Want to know exactly what's on the shelf?
It’s a breakthrough that librarians have been longing for – Peter Cleary’s Book Pod System removes the need for library staff to reshelve returned books, and it has won him the 2012 Accenture Leaders of Tomorrow Award
‘FOR AN INNOVATION to be successful, there has to be two sources of creativity: innovation from the entrepreneur in terms of generating new information and turning it into new products and services, and innovatively-minded people receiving and acting on the information in order for it to move beyond the embryonic stages.
“This group often influences whether or not an innovation is successful but it is not always clear if they are qualified to judge an innovation.”
These are the heartfelt words of entrepreneur Peter Cleary, who has developed the SIAR (self-issue and return) Book Pod System which removes the need for library staff to laboriously reshelve returned books. Cleary’s bright idea won him the 2012 Accenture Leaders of Tomorrow Award and, as part of the prize, he will now spend six months working with Accenture preparing his system for market launch.
The Accenture award puts candidates through three tough rounds promoting and defending the viability of their ideas. Cleary found what he says was “a quite daunting process” to be very beneficial.
“The presentations and elimination stages were really useful because they allowed me test myself and the feasibility of my concept in front of professionals,” he says.
“One of the most important developments to come from entering the competition was meeting Kieran Desmond, another finalist and absolute technical whizz, who has agreed to help me develop my idea.”
Cleary is a mature student at University College Cork where he is finishing an MSc in business economics.
As a young graduate, he left Ireland for the United States where he served his time as a carpenter. He returned to Ireland in 2007.
To support his young family while studying, Cleary has been working two jobs, one of which is in UCC’s Boole Library. College libraries always come under intense pre-exam pressures, and restacking returned books is a full-time job. During a particularly busy period in April 2011, Cleary decided there had to be a better way. “The Boole Library is the largest in Ireland and is technologically very advanced. I began to explore how its technology could be used to remove the time-consuming burden of reshelving while also enhancing the borrowing experience,” he says.
“SIAR is an inventory and a central, real-time catalogue. It works in any situation where you want to know what’s on your shelves, who put it there, who took it off, and you want this information remotely accessed by tablet, smartphone or PC.”
Cleary’s project began with a library focus but, as development has continued, more potential applications have been unfolding, from supermarkets to warehouses. It is relatively inexpensive compared with current alternatives and taps into existing technologies such as RFID (radio frequency identity devices), barcodes and Bluetooth.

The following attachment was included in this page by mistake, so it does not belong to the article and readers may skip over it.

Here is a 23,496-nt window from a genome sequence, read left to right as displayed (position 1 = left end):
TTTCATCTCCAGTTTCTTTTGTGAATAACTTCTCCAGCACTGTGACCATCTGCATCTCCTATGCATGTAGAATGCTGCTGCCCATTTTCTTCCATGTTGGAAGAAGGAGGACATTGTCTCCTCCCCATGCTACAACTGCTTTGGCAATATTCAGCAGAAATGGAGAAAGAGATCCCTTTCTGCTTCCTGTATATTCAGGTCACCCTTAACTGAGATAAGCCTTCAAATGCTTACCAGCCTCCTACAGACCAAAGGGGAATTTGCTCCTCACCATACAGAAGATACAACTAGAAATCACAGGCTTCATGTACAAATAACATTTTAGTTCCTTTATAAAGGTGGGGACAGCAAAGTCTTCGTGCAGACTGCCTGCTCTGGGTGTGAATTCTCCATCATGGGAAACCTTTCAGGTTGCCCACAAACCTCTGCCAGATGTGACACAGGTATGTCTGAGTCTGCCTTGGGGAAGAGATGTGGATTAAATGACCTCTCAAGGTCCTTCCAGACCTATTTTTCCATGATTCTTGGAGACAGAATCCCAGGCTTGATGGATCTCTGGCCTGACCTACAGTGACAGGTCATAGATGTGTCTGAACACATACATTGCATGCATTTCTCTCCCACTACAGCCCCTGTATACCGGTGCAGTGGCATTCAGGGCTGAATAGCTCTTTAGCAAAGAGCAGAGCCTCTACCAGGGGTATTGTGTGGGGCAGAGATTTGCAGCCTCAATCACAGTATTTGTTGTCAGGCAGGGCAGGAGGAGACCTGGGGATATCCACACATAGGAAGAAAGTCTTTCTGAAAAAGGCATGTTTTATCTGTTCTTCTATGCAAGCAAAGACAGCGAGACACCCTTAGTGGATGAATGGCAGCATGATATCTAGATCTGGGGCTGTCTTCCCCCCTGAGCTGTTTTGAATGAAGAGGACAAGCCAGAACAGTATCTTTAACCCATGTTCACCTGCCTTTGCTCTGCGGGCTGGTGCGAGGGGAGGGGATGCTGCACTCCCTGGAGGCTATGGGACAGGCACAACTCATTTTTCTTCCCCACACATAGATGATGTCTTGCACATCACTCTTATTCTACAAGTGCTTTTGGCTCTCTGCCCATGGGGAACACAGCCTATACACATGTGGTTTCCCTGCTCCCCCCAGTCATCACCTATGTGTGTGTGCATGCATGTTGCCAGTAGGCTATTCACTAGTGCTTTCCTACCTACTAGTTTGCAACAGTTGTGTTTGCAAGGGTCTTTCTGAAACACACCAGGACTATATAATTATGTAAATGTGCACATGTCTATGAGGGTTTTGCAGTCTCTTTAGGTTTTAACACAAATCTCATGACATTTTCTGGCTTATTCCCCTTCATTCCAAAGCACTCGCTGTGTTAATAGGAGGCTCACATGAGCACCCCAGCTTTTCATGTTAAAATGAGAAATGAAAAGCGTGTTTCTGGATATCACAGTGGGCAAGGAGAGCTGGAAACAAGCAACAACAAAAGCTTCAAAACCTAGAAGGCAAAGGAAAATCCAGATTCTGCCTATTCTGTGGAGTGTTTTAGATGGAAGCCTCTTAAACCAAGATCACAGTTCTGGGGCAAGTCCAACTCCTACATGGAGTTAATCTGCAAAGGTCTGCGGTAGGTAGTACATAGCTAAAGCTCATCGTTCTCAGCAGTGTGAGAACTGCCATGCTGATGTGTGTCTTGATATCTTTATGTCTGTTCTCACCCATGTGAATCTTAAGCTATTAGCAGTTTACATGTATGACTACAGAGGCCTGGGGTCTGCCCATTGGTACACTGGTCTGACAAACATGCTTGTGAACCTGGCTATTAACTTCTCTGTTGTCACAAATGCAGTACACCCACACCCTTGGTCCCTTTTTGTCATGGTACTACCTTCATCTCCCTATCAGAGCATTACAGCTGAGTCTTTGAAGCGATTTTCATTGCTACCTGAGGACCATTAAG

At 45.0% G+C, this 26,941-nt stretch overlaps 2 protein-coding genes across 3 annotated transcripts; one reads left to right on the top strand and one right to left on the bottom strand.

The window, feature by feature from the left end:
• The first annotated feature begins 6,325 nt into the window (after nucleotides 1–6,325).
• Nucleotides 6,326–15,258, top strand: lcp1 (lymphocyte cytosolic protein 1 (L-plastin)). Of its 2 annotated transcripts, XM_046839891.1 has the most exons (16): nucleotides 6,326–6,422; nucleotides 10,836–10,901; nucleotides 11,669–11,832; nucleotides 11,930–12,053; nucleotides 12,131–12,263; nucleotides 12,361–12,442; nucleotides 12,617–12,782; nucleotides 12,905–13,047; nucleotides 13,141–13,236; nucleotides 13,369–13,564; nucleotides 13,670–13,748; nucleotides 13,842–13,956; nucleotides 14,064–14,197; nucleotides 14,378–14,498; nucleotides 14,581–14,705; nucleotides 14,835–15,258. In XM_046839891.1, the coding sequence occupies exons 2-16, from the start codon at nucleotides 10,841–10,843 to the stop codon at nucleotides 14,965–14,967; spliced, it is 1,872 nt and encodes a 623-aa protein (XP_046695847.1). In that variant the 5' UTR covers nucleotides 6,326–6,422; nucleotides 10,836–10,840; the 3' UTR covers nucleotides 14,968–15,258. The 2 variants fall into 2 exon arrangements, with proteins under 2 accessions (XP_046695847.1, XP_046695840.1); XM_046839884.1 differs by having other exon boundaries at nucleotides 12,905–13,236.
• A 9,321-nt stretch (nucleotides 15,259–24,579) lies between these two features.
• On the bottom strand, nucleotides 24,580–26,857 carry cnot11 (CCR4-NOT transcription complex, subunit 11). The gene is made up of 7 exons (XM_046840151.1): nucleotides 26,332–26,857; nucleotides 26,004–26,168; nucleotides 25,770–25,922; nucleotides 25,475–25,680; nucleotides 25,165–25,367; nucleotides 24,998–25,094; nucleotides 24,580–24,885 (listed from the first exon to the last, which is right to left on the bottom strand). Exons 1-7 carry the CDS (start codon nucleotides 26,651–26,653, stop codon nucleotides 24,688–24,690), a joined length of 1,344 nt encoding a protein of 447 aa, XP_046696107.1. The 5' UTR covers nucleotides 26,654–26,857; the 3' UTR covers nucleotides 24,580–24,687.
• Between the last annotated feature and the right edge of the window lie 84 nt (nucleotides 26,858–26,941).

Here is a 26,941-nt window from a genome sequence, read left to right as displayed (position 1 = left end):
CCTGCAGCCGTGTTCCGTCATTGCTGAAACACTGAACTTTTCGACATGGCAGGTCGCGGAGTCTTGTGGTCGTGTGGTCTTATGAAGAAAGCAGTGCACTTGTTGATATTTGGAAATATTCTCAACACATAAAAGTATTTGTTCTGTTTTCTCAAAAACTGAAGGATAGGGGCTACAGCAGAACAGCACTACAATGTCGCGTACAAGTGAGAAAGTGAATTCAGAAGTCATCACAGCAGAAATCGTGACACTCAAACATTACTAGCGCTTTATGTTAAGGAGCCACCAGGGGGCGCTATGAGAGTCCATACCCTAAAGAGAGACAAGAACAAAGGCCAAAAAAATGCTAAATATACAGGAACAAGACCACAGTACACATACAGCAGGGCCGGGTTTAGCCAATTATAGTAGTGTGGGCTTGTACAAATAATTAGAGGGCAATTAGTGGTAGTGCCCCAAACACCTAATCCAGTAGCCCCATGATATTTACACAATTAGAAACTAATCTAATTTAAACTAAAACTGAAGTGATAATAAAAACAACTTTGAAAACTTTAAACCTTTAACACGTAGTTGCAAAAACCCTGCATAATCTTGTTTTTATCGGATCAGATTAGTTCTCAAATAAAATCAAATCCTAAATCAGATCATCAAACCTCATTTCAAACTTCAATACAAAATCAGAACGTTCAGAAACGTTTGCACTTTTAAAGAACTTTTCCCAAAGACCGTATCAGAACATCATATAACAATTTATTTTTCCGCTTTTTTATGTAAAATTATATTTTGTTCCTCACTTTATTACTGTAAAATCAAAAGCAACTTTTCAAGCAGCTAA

Most libraries use the Dewey cataloguing system in which every book has a specific place on the shelves. Cleary’s system allows libraries operate random shelving – any book on any shelf – or a more controlled system whereby books on a particular topic are located together. The sweet spot with either is that students reshelve the books and the whole borrowing and returning process is electronic.
The Boole Library has agreed to run a pilot in its open reserve section in the coming academic year. “A working system in Ireland’s biggest library will enhance the credibility of the system and will be a great selling tool,” Cleary says.
He has taken a very structured approach to developing his idea and has been highly proactive in dealing with the obstacles that typically slow start-ups such as funding.
“I had three immediate targets,” he says. “To partner with someone technically minded. To secure funding. To get an expression of interest from a customer. All three have been achieved.”
Flying in the face of conventional wisdom that ceding equity should be a last resort, Cleary has chosen it as his first.
“I’ve decided on private funding although I’ve had to give up a greater share,” he says. “However, I’ve a performance-related ratchet-back clause written into the contract. The main reason for not going with Government-backed support was time.”
Cleary has also resisted the prevailing view that patenting should be an early priority. “It’s expensive and takes time and my idea has changed dramatically in a few months. I could have filed a patent on the very first prototype but, after meeting potential customers, it became evident that it needed to be changed. Why patent something no one will buy?
“We have since redesigned the system and have a very saleable product. The dilemma now is do we patent, which could take two to five years, or are we better to be a first-to -market product?”
Cleary also disagrees that bright ideas are best kept quiet. “Talk to everyone,” he urges. “You’ve more to gain sharing it and hearing unbiased feedback. Use failure as a learning experience and treat a ‘no’ as a ‘maybe’. Listen to potential customers; if they don’t like your concept, why persist with it?
“Innovation is the buzz word in Ireland. However, in my experience, while everyone is keen to tell the entrepreneur how great they are, they are very slow to commit to anything. This is incredibly frustrating. Getting a solid expression of interest was the hardest part of the process.”